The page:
His eyes were not the saintly grey-blue eyes of the Alexandrian Arab who greeted me at the airport in Cairo, wearing a humble turban above his toothless smile.
They were not the proud eyes of the ‘Chief of the Nile’, the water policeman in Luxor, whose pale skin and straight hair, navy slacks and suave grey sweater leant him an air of self-importance in this sea of dark-skinned, kaftan-wearing Arabs.
Abdulla had African features and the wild brown eyes of an experienced sailor, constantly scanned the river, seeking out the mysteries of wind and water and God. Though he could easily be mistaken for a Bedouin from the hot desert sands, Abdulla was a man of the river.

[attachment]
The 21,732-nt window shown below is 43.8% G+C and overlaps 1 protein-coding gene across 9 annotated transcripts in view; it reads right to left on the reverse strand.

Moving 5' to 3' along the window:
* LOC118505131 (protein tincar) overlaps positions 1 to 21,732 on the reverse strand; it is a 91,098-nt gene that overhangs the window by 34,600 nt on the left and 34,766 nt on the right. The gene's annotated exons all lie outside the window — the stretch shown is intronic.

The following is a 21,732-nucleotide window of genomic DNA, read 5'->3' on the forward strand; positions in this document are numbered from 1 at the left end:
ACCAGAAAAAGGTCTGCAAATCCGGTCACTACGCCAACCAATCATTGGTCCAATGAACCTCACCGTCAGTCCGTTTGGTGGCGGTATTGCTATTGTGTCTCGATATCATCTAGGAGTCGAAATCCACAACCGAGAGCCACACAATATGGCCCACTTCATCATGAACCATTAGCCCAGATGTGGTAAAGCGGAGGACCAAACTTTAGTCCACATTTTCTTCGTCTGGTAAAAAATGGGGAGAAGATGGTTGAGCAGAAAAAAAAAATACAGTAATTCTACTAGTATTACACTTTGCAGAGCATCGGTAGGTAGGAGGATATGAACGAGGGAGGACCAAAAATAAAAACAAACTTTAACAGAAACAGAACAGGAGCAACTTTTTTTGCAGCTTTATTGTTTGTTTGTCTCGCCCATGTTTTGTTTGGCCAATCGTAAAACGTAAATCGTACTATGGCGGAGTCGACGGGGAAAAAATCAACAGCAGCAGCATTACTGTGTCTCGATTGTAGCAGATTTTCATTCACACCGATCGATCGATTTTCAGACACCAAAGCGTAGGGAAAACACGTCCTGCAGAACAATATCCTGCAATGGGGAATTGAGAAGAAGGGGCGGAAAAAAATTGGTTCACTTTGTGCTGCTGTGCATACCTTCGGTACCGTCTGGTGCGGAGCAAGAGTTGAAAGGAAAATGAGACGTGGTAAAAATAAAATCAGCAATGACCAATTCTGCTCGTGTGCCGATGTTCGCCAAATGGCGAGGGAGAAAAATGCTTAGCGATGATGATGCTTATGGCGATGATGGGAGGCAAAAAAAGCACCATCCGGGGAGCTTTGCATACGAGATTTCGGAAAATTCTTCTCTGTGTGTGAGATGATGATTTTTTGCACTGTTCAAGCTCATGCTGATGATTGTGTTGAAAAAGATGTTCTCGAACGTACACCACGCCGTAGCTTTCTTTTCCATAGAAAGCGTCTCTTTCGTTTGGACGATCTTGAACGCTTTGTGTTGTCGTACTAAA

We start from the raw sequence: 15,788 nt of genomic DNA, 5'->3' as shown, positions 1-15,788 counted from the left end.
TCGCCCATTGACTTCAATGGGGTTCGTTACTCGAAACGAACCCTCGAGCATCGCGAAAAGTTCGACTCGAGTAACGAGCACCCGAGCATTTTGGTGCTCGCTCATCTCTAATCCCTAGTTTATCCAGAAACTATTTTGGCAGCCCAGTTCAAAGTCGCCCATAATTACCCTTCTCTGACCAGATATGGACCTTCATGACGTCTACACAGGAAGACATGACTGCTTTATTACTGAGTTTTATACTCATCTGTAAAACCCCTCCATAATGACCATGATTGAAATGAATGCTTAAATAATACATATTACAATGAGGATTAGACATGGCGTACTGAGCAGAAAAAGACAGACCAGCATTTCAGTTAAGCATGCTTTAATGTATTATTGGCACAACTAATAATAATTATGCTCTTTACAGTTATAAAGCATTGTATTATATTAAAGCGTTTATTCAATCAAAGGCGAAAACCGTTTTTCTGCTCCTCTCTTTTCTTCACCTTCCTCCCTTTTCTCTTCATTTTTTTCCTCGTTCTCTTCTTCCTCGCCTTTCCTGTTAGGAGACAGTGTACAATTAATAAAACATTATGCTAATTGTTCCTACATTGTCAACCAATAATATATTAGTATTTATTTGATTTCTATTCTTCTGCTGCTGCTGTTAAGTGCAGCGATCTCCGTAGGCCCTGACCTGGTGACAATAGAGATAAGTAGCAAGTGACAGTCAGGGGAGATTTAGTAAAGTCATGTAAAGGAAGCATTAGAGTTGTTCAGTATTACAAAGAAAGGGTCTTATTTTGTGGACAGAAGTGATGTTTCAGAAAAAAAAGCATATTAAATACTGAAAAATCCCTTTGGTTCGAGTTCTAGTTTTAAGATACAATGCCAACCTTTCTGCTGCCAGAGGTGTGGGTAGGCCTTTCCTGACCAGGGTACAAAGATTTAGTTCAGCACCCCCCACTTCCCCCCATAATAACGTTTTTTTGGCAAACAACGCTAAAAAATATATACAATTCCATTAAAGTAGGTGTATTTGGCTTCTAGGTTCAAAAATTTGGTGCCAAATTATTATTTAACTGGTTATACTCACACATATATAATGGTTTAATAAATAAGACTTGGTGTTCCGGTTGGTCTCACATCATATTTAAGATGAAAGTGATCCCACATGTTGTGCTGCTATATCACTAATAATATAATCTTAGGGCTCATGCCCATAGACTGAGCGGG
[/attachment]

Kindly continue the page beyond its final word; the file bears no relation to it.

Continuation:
Abdulrazig, the name his many cousins, uncles and countless friends affectionately called him, had kinky afro hair which he sometimes covered with a white Islamic scarf. More often than not, it sprang upwards towards the heavens in dark spiralled peaks while the scarf flapped in the breeze around his shoulders.
When he hoisted the tall canvas sail of his wooden boat named ‘Baby’, the heavy cotton gallābīya he wore also billowed in the wind. And each time he set out to cross the Nile, you could hear friendly shouts of greeting from the esplanade below the temple and see children running along the banks to wave after him. After all, everyone knew and loved Abdulla, the young felucca captain.
©2013 S. K. Riley